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What We Know About Paris Shooting Suspect Karim Cheurfi

22 April 2017

A known terror suspect shot dead a French policeman and wounded two others on Paris's Champs Elysees in an attack claimed by the self-styled Islamic State terrorist group days before a presidential election.

The attack also shows the ongoing threat in France and elsewhere in Europe and it could lead to growing public pressure on governments to stop Islamic terrorism.

He was shot dead in return fire while trying to escape, police sources said.

After Islamic State claimed responsibility for the Champs Elysée shooting, and identified the attacker as "Abu Yousif the Belgian", some media outlets reported a Belgian connection involving a supposedly unsafe individual called Osri who was en route to France on the Thalys.

Sources told AFP that a handwritten note in praise of ISIS was found near the attacker's body, and a Koran in his vehicle nearby.

The officials said the gunman was detained toward the end of February after speaking threateningly about the police, but then released for lack of evidence.

He had been convicted in 2005 of three counts of attempted murder, two involving police officers, sources said.

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Three people associated with Cheurfi have been detained for questioning, though his connection to those individuals was not publicly released.

He was found to have an alibi because he was at his place of work, the spokesman said.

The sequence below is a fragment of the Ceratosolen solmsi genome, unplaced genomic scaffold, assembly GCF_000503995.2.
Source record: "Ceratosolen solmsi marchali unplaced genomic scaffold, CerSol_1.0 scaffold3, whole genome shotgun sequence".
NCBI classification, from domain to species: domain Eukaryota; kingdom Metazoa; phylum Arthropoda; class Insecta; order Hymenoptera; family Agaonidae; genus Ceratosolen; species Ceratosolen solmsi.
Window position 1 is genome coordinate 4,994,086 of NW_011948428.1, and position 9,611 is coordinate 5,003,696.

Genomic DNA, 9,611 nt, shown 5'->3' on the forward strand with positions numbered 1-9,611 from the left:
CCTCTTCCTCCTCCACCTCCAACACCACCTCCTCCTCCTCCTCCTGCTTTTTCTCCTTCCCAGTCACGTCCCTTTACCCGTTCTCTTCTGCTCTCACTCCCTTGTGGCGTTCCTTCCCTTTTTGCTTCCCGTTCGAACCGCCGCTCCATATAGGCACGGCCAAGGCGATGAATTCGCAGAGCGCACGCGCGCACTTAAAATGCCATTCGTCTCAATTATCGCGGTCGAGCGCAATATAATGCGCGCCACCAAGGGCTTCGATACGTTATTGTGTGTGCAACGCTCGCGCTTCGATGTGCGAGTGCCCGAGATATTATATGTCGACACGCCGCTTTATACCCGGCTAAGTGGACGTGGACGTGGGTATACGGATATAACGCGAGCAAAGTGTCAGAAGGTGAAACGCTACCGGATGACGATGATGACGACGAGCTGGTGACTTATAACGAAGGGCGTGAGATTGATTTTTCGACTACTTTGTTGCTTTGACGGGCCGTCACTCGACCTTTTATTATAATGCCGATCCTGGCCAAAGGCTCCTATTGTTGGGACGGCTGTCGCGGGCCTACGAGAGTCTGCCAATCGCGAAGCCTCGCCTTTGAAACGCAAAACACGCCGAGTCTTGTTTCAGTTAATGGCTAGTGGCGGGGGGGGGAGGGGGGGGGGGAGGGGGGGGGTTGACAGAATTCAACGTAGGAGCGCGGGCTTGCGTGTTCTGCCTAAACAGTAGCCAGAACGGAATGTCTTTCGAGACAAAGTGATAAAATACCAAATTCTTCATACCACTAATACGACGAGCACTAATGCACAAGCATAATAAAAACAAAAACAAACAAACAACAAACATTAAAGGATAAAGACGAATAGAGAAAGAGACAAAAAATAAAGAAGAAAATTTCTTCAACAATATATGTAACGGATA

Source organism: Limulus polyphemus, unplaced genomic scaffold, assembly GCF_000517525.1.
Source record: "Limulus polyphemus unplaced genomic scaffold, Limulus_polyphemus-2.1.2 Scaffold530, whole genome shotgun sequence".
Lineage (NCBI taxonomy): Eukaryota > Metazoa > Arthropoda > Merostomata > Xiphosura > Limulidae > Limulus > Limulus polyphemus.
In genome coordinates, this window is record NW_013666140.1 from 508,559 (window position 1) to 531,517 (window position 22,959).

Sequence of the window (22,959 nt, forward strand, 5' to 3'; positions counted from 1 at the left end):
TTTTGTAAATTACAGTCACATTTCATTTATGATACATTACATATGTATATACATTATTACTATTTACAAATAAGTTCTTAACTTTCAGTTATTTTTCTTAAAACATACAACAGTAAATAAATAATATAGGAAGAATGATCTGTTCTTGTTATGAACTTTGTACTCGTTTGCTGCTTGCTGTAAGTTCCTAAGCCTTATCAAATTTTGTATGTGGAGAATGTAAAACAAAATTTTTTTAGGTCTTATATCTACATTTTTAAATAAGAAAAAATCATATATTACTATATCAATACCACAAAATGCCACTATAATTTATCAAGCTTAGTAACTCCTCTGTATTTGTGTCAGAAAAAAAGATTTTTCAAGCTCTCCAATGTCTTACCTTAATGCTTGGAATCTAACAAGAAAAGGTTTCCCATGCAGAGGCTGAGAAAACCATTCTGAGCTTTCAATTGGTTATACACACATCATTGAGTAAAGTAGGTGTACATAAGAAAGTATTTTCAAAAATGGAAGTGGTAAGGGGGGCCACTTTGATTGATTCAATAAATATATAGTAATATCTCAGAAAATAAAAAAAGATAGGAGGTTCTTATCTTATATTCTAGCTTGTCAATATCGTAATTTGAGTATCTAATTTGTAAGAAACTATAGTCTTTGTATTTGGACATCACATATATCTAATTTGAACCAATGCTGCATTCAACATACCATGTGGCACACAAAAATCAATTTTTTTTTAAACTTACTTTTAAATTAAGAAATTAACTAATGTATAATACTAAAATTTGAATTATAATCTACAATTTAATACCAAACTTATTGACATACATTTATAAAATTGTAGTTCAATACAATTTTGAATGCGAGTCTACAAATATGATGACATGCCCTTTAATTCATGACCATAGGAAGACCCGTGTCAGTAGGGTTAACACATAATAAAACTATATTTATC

Police shot and killed Cheurfi after he opened fire on a police van on Paris' most famous boulevard.

French President Francois Hollande classified the incident as a terrorist attack.

France has been under a state of emergency for almost a year and a half, with more than 230 people killed in terror attacks since the start of 2015.

Hollande is meeting with his top defense and security leaders on Friday.

United States president Donald Trump was among the first leaders to express his sorrow over the shootings in Paris.

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Several candidates in Sunday's presidential election announced after the attack that they ended their campaigns early as a mark of respect.

Republican Francois Fillon, the National Front's Marine Le Pen, centrist Emmanuel Macron, and Socialist Benoit Hamon all cancelled events planned for Friday and instead made televised statements about how they'd fight terrorism.

The terrorist group said it was behind the attack and named the gunman as Abu Yusuf al Beljiki, suggesting he was from Belgium.

Two police officers were injured in the assault, one of whom remains in hospital.

A French television station hosting an event with the 11 candidates running for president briefly interrupted its broadcast to report the shootings.

Soldiers were patrolling the area and the cordon was extended to the streets surrounding Champs Elysees.

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What We Know About Paris Shooting Suspect Karim Cheurfi